Wednesday, January 19, 2011

"The Doctrine of Substituted Love"

I believe it was during our engagement that Brandon and I vacationed with his family at Lake Chelan in Washington. One day, we went out in a canoe, and I think we started out rowing together. But pretty soon I insisted that only one of us should row at a time, so that the other could sit back and enjoy the ride. And it gave me such pure joy to be rowing and rowing away--I didn't mind at all that I had to be so focused on rowing, I could not appreciate the peace and beauty of the lake, the gentle movement of the boat across the water--because I knew someone else was doing it--and I was helping to make it possible for him to enjoy.

I've been thinking about egolessness lately. I've mentioned before my previous irritation with the concept (in short, cogito ergo sum cannot logically be denied). Someday soon I will write more extensively on the subject. But for the moment: I think there is a kind of egolessness which makes it possible to share in another's joy as if it were one's own--a kind of self-forgetfulness, a cessation of one's habitual preoccupation with self and personal possessiveness.

I have always been more skeptical about the possibility of sharing another's pain. Particularly, the idea worked out in Descent Into Hell by Charles Williams (from which I got the title for this post). Perhaps it just seems too good to be true that I could really bear some pain on another's behalf, such that their burden would be lessened. But perhaps ... perhaps it is possible.

And I wonder if there is a greater requirement of egolessness not on the part of the person who is taking on the pain, but on the part of the person who gives it up. Perhaps it is even more difficult for the suffering individual to stop saying "my pain, my cross, my suffering," and allow another to bear it for them.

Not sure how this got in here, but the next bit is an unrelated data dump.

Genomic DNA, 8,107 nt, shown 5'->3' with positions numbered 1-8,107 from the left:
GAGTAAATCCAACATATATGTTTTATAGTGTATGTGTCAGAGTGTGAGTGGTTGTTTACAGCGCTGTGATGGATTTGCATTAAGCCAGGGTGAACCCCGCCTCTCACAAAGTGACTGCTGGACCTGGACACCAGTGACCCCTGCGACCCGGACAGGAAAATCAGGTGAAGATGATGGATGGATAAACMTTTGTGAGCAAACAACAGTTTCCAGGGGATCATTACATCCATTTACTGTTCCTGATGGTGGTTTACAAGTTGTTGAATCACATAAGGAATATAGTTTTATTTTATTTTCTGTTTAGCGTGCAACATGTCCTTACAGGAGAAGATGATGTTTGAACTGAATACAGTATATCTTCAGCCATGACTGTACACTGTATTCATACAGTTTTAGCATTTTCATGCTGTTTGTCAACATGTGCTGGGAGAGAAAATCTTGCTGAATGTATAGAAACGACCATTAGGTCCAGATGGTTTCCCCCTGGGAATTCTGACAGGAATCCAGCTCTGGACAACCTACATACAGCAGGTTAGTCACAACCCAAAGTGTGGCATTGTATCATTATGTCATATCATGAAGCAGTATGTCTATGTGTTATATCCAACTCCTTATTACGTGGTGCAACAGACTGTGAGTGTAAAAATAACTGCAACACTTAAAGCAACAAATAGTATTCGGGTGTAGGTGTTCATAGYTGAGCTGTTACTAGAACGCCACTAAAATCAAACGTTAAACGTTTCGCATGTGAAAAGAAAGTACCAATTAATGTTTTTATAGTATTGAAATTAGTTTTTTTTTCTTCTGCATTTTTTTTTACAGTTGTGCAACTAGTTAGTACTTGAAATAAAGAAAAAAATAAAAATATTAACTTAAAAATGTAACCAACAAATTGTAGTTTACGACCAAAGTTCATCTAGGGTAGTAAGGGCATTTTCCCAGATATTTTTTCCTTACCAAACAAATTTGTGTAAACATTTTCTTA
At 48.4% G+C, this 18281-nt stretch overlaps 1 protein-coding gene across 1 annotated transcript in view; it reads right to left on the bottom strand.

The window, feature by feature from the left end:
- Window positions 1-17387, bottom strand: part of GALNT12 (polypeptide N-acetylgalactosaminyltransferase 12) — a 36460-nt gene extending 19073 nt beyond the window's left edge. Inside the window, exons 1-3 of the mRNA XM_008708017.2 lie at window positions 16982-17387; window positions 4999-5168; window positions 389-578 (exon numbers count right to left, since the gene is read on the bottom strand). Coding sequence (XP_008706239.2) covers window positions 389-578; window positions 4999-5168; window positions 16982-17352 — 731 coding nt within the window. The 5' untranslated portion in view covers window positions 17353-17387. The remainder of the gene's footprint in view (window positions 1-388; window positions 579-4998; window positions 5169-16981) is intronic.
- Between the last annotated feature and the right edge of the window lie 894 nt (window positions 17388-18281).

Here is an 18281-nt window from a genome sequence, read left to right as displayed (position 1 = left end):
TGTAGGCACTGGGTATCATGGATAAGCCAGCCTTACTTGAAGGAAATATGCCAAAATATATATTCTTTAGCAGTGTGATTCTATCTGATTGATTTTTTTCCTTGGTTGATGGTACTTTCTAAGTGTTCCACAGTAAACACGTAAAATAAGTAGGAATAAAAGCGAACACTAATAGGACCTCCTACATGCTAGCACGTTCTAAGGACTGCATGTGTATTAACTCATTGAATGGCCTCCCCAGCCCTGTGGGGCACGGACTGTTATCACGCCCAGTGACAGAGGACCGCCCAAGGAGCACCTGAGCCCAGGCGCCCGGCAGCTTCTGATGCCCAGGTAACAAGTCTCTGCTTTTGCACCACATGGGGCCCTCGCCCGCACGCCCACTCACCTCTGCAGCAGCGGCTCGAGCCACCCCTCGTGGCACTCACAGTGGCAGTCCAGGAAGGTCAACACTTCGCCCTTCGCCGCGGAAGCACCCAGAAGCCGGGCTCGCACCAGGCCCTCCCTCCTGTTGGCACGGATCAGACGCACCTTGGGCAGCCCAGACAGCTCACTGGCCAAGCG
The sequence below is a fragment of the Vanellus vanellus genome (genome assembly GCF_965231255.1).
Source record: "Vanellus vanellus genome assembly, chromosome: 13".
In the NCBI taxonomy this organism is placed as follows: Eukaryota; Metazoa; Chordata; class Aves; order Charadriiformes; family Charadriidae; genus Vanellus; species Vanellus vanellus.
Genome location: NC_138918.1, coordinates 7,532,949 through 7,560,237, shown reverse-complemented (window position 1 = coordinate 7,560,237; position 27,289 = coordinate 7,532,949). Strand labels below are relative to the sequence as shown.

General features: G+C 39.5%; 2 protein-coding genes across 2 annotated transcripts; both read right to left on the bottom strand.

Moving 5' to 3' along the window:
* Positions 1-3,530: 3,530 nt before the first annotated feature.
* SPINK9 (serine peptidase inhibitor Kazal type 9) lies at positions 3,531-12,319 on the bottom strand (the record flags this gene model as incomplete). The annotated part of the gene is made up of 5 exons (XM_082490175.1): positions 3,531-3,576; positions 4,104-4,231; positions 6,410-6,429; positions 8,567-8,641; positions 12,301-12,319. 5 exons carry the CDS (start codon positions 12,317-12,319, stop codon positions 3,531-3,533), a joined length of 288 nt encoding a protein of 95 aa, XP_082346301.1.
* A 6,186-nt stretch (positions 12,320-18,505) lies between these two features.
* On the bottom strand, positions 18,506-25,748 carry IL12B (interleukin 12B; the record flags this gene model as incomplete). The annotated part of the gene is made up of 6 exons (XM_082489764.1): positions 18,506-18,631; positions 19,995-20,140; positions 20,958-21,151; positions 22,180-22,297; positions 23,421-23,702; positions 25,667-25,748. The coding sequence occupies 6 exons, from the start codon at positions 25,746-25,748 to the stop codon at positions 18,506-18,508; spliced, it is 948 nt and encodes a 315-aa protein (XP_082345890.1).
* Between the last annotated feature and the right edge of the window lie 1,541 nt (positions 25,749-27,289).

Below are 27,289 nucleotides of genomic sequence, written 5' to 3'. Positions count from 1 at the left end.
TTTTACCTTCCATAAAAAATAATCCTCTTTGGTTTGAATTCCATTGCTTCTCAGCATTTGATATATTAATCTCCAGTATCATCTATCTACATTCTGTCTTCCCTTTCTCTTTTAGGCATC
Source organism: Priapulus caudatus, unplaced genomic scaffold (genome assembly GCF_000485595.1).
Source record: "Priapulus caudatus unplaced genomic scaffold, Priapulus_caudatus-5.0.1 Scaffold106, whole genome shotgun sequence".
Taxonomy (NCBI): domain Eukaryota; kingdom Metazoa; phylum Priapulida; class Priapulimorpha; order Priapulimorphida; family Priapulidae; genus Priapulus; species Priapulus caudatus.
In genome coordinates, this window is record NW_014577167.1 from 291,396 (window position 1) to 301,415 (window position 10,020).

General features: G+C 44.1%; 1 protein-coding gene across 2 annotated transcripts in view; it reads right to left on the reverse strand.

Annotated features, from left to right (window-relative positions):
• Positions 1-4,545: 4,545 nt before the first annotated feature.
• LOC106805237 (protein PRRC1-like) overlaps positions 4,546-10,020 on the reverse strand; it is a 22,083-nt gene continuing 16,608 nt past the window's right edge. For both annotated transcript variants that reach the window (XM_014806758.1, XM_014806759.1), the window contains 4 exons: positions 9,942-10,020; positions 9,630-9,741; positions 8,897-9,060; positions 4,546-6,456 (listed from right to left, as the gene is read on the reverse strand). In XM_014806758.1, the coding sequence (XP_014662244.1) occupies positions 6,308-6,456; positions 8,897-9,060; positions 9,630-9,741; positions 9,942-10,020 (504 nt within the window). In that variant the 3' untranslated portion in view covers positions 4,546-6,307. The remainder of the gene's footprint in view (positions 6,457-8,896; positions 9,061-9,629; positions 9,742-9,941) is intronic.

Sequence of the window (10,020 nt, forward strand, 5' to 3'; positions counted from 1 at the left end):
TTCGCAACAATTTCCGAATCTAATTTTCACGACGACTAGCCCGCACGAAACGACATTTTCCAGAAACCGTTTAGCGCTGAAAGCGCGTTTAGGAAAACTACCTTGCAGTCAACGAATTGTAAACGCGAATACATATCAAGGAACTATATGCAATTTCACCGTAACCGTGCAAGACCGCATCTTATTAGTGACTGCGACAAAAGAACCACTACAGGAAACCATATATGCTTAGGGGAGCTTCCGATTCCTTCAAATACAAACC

This thought seems unfinished, but I've been kind of stuck here with it for the past few months. I've had time to reflect on the idea during my time as a chaplain intern at Children's Hospital, but my thoughts never seem to have gotten past this point ...


BenjyWay said...

Perhaps the answer to your question can be found in the realm of cognitive science. In my perception class, one thing I learned is that there is an area in the brain which is devoted solely to the task of emulating for your own experience what it imagines others are experiencing. As I recall (with shamefully little certainty), your brain is able to keep impulses from this area separate so that you don't act on them as if you yourself are truly experiencing the circumstances you imagined the other(s) to be in. Furthermore, the feelings thus invoked are less than had you actually experienced the circumstances rather than simply imagining them.

If you're not sure that you can feel others' pain, look up some YouTube videos of people getting bashed up and see whether you cringe. If you do, that's your brain imagining the pain that you saw the person experience.

In some people (the book called them "psychopaths") this area does not function properly.

Virgie P. said...

I'm not sure you quite got the point, Ben. It's not a question of whether you can feel someone else's pain; it's about whether feeling someone else's pain can lessen that person's pain. So there's not a perfect analogy between sharing pain and sharing joy, because with joy you want both people's to be maximized, but with pain you're trying to lessen one person's by shifting it to the other.